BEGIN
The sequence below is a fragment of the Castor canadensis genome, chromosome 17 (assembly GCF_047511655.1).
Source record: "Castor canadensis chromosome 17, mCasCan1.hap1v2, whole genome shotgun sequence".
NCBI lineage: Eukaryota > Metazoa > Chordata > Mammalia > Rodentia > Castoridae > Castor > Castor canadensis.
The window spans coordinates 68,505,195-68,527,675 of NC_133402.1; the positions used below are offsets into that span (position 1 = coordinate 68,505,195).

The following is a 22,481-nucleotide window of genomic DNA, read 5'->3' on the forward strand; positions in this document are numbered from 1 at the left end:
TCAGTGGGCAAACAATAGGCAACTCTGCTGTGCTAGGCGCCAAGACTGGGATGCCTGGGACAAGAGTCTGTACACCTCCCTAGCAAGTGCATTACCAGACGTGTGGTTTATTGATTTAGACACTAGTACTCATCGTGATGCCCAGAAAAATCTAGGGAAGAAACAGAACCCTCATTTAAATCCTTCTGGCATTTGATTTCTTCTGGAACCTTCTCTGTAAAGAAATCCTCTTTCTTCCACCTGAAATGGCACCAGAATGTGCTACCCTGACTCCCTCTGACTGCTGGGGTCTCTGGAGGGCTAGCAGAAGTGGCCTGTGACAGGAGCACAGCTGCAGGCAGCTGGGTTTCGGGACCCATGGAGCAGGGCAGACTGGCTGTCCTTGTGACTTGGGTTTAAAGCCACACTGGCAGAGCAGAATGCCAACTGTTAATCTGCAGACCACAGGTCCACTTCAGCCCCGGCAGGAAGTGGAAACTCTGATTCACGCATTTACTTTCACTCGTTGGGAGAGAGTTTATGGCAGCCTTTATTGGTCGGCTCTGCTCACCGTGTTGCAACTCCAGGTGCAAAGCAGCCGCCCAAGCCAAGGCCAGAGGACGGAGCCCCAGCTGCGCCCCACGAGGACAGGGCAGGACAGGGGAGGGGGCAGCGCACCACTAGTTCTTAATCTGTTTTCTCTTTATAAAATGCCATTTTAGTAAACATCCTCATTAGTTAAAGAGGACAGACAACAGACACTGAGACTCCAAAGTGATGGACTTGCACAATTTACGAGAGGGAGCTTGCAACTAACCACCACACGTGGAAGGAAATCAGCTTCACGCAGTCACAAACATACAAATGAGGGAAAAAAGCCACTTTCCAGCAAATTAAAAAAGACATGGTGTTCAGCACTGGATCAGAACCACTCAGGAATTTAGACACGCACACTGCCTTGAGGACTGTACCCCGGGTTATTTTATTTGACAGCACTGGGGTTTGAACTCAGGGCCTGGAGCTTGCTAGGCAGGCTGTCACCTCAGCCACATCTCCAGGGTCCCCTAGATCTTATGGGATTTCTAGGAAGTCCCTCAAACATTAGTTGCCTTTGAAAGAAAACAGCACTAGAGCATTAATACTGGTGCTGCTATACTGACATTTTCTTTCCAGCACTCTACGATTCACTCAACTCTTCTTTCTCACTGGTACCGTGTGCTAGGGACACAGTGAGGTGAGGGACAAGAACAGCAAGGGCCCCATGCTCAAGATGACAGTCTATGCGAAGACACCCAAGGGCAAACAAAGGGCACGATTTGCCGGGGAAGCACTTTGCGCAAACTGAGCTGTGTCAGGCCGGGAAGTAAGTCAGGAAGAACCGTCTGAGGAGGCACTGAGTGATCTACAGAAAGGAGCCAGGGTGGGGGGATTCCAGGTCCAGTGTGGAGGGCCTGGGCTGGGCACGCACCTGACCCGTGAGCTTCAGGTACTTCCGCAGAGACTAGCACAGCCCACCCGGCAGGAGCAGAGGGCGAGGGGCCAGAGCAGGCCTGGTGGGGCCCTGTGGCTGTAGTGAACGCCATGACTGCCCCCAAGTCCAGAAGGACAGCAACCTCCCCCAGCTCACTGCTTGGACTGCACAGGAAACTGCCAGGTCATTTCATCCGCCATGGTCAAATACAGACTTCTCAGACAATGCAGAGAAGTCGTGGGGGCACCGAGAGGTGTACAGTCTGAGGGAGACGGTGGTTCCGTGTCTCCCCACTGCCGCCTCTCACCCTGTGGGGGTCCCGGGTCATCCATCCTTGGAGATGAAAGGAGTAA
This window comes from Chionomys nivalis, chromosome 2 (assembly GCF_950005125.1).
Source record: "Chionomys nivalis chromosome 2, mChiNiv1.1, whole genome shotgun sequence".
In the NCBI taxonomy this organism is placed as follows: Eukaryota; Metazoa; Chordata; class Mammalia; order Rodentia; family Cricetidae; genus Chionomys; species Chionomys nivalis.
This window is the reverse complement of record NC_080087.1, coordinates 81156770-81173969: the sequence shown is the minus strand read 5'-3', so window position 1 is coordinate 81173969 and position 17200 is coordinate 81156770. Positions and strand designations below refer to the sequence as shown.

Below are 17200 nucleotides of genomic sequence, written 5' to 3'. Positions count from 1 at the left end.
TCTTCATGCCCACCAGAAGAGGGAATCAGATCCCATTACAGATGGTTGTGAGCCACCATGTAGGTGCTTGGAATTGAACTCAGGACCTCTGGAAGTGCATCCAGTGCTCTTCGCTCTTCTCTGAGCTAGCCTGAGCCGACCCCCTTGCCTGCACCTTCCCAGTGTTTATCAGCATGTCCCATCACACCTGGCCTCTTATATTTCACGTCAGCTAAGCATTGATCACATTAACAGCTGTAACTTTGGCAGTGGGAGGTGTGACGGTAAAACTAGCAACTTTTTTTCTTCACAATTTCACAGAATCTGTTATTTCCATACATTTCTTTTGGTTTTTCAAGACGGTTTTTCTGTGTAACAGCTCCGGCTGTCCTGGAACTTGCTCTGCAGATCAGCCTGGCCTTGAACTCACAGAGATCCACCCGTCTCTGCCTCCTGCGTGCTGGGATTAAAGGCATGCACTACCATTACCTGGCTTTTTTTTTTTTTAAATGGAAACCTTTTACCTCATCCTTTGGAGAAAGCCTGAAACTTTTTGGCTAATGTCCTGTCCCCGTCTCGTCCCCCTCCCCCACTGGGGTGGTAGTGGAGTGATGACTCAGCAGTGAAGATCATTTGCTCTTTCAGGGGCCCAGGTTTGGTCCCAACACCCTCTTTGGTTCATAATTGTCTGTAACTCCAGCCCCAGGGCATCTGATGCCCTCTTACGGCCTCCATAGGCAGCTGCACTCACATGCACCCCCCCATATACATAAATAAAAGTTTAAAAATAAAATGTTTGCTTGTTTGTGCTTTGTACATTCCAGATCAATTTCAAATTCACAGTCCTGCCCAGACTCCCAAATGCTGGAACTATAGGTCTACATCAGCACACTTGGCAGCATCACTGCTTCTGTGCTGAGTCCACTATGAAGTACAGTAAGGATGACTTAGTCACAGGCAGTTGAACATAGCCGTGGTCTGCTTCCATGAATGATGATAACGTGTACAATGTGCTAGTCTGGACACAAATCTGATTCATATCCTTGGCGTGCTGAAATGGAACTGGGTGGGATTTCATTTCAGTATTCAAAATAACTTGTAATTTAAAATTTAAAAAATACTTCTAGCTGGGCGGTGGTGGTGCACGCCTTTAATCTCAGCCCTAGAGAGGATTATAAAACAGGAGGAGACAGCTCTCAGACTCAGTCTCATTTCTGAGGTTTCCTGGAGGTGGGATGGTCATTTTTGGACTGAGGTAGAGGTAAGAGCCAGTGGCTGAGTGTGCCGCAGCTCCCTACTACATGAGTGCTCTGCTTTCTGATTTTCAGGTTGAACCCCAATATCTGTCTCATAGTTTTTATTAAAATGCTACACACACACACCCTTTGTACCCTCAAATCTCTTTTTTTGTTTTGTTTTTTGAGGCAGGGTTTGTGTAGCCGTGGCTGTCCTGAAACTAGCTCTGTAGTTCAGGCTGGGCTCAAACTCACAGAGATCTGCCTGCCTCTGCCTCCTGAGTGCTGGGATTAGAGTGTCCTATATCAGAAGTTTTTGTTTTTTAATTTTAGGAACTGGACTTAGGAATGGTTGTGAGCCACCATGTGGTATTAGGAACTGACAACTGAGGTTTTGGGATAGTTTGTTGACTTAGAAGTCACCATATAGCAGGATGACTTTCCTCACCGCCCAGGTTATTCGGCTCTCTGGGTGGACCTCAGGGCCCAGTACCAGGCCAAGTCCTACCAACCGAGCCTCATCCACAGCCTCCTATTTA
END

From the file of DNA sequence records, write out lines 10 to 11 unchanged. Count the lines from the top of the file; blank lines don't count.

This window is the reverse complement of record NC_080087.1, coordinates 81156770-81173969: the sequence shown is the minus strand read 5'-3', so window position 1 is coordinate 81173969 and position 17200 is coordinate 81156770. Positions and strand designations below refer to the sequence as shown.

Below are 17200 nucleotides of genomic sequence, written 5' to 3'. Positions count from 1 at the left end.